Nikita Lalwani - The Village
- Camilla Pia
- 22 May 2012
A tense social drama about trust and betrayal, set in an Indian prison
When Ray Bhullar travels to an Indian ‘open prison’ village to film a behind-the-scenes BBC documentary, she gets more than she bargained for. ‘Everyone here has killed someone,’ she’s told, as she slowly adapts to the sights and smells of her alien new surroundings, but ‘trust begets trust’. And so Nikita Lalwani introduces us to her second novel’s major theme, as broken promises and suspicion soon lead to life-altering relationship breakdowns.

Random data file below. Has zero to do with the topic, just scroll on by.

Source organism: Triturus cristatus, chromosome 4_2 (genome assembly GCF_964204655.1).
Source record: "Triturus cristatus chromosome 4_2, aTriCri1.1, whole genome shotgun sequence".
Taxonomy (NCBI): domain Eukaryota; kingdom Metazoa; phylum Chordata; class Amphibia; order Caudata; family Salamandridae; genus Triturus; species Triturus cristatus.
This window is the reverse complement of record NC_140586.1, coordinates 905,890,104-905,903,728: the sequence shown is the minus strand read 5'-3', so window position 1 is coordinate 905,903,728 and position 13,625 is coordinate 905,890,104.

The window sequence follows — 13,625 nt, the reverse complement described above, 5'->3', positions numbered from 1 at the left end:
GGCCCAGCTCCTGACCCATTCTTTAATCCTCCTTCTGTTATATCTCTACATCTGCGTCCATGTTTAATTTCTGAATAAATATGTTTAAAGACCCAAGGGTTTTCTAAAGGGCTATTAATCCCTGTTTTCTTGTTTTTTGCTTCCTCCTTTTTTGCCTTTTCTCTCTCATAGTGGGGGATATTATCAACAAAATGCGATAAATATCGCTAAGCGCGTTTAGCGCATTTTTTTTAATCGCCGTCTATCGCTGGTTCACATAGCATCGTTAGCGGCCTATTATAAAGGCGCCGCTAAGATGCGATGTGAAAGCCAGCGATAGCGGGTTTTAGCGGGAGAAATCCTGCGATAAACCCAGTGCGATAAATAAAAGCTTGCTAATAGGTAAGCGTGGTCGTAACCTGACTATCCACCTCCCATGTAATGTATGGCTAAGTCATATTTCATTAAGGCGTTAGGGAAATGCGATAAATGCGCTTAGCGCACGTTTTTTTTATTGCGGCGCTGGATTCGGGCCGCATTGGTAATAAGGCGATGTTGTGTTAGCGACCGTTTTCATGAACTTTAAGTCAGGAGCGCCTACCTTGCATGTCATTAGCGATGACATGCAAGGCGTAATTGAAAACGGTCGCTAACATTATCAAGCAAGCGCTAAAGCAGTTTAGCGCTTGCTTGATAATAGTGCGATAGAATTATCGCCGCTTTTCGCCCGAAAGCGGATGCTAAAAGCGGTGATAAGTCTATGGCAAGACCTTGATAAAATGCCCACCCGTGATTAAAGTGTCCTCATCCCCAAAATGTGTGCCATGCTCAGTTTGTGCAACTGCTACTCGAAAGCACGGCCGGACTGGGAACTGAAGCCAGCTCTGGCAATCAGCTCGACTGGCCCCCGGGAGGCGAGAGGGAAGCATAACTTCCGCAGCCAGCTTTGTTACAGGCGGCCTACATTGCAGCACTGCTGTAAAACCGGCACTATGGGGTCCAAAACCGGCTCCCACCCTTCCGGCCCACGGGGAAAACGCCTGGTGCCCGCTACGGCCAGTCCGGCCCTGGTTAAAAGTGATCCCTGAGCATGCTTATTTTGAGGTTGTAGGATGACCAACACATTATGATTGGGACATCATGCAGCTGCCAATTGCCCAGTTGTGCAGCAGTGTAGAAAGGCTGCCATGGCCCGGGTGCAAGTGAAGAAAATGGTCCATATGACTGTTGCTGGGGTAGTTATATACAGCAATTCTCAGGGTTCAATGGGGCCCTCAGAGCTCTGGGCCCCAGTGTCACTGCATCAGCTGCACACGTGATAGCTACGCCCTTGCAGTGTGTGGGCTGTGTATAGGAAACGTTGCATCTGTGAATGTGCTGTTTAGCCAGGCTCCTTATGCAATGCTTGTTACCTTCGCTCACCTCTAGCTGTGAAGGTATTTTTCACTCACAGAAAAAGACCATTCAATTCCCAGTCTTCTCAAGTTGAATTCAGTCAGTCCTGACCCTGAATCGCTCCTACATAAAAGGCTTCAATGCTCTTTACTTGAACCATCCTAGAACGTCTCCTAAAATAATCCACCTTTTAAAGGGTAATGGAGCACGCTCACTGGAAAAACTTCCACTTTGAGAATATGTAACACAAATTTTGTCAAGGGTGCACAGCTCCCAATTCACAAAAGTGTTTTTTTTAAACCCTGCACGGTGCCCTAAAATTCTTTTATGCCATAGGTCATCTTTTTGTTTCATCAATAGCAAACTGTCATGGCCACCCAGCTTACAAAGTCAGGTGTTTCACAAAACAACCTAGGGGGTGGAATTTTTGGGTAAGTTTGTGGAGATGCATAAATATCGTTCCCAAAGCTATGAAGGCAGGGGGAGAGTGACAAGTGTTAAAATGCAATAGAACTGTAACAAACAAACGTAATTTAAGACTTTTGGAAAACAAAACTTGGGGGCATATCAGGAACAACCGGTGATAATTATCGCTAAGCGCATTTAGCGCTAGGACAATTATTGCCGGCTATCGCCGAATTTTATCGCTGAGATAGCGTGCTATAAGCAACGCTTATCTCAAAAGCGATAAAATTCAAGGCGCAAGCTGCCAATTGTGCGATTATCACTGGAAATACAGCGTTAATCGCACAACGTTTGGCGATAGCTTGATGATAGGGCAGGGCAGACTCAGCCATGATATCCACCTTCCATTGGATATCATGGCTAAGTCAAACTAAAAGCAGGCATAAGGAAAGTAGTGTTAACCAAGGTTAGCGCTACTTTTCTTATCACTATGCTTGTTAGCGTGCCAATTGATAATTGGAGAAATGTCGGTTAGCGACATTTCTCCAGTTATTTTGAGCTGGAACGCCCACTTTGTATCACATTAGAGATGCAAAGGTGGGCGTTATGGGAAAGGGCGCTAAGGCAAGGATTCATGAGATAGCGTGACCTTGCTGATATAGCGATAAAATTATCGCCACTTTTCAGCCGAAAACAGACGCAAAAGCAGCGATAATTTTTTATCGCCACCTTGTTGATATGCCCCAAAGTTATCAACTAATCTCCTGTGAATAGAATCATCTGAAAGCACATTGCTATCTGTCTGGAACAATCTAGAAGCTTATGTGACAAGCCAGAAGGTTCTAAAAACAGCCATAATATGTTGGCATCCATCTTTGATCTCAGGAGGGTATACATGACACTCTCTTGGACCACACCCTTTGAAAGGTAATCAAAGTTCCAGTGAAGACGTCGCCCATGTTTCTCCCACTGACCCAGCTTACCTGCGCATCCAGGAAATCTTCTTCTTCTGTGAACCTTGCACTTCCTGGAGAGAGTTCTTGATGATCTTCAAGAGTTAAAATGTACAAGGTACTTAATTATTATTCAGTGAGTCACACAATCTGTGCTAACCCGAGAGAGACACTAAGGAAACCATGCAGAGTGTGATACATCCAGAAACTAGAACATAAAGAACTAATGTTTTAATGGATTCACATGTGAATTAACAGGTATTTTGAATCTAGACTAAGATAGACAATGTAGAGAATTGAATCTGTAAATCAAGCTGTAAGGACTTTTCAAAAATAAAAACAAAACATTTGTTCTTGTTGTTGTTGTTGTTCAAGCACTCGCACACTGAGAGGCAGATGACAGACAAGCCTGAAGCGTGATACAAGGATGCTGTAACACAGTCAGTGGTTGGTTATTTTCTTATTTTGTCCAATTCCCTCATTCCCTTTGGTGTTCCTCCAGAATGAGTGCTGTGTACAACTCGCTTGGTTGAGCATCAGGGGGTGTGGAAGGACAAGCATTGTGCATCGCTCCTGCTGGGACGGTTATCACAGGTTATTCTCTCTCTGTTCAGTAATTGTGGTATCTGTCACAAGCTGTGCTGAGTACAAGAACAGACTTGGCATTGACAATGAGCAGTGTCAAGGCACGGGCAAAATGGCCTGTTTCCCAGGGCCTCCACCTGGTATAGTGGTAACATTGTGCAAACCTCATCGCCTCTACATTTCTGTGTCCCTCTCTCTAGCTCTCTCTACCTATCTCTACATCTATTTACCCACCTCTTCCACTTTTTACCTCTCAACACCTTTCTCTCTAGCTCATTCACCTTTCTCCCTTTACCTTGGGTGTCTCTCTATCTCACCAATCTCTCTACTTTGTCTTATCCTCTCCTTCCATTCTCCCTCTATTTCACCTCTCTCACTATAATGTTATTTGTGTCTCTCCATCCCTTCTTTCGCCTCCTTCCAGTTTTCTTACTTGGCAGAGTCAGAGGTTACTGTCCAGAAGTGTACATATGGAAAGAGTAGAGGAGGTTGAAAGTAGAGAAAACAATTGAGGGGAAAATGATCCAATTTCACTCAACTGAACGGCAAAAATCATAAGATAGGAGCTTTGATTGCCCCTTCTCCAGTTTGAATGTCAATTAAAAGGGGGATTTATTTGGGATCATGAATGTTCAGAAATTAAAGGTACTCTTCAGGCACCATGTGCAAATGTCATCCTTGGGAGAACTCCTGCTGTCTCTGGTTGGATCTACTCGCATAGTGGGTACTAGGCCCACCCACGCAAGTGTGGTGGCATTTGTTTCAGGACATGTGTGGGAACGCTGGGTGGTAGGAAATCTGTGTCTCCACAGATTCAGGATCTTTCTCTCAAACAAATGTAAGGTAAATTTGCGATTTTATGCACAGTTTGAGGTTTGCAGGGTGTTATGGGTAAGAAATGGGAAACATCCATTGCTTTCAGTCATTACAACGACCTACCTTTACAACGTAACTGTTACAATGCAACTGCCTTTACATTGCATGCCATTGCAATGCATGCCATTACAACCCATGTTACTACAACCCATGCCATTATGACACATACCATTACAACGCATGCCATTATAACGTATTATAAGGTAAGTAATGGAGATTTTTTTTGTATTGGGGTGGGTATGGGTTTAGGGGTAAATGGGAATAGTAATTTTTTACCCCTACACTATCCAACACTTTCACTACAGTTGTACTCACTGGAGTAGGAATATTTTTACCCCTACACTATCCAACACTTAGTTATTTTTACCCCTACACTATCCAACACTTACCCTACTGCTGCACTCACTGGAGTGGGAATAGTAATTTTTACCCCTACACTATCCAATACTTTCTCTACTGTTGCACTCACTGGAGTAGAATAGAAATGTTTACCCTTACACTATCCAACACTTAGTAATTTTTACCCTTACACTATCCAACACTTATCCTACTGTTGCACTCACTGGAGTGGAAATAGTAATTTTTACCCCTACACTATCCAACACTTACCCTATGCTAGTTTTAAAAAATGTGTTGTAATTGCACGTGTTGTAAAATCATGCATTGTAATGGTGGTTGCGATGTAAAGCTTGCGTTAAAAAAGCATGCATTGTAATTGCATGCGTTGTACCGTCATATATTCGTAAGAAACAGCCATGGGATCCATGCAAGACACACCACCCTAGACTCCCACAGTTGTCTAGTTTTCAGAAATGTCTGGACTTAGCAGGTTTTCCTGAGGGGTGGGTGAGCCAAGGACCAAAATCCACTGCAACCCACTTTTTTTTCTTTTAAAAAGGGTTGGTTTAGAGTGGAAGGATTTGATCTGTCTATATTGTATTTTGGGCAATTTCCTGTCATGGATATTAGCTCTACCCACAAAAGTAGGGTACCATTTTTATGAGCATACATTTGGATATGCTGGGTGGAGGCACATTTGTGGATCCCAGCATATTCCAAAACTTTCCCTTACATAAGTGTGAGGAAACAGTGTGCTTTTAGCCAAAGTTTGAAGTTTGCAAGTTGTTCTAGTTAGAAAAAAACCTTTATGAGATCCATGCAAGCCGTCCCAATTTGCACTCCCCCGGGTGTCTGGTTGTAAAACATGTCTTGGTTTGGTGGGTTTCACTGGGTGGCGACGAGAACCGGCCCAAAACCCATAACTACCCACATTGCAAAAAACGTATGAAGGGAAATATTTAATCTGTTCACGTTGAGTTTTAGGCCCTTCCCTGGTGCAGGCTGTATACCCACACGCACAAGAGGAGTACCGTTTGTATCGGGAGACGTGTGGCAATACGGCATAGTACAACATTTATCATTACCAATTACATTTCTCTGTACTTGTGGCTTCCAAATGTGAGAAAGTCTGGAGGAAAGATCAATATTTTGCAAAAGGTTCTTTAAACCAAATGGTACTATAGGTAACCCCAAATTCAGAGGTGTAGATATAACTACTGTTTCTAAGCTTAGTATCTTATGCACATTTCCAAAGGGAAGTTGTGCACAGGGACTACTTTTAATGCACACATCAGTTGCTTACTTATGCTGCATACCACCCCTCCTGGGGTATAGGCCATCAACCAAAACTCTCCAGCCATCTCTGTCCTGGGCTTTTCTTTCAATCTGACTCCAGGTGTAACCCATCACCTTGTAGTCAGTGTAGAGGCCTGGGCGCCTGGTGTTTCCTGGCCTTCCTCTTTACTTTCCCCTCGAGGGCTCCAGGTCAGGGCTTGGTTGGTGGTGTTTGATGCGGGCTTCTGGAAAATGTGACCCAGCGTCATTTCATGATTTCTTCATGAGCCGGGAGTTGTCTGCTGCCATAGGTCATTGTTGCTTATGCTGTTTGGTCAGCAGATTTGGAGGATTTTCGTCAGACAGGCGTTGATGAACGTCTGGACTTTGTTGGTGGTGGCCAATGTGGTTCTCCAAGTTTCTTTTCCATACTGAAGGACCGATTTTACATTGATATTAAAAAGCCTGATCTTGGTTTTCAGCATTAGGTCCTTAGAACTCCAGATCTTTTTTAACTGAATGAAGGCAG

The Village is a captivating read, as Lalwani plays with tense and form throughout, switching seamlessly between poetic prose, drama-laden script extracts, muddled-in-translation conversation and scenic snapshot imagery; her words seemingly pan across the Ashwer landscape, taking everything in.
The novel is as much an exploration of culture clashes and the cynicism of a reality TV-saturated modern media as it is one woman’s journey of self-discovery on her mission to uncover the truth. Simmering tensions boil over as worlds collide and dark secrets are revealed as the documentary veers off in unexpected directions, driving its makers and subjects apart and forcing them to face the differences between them.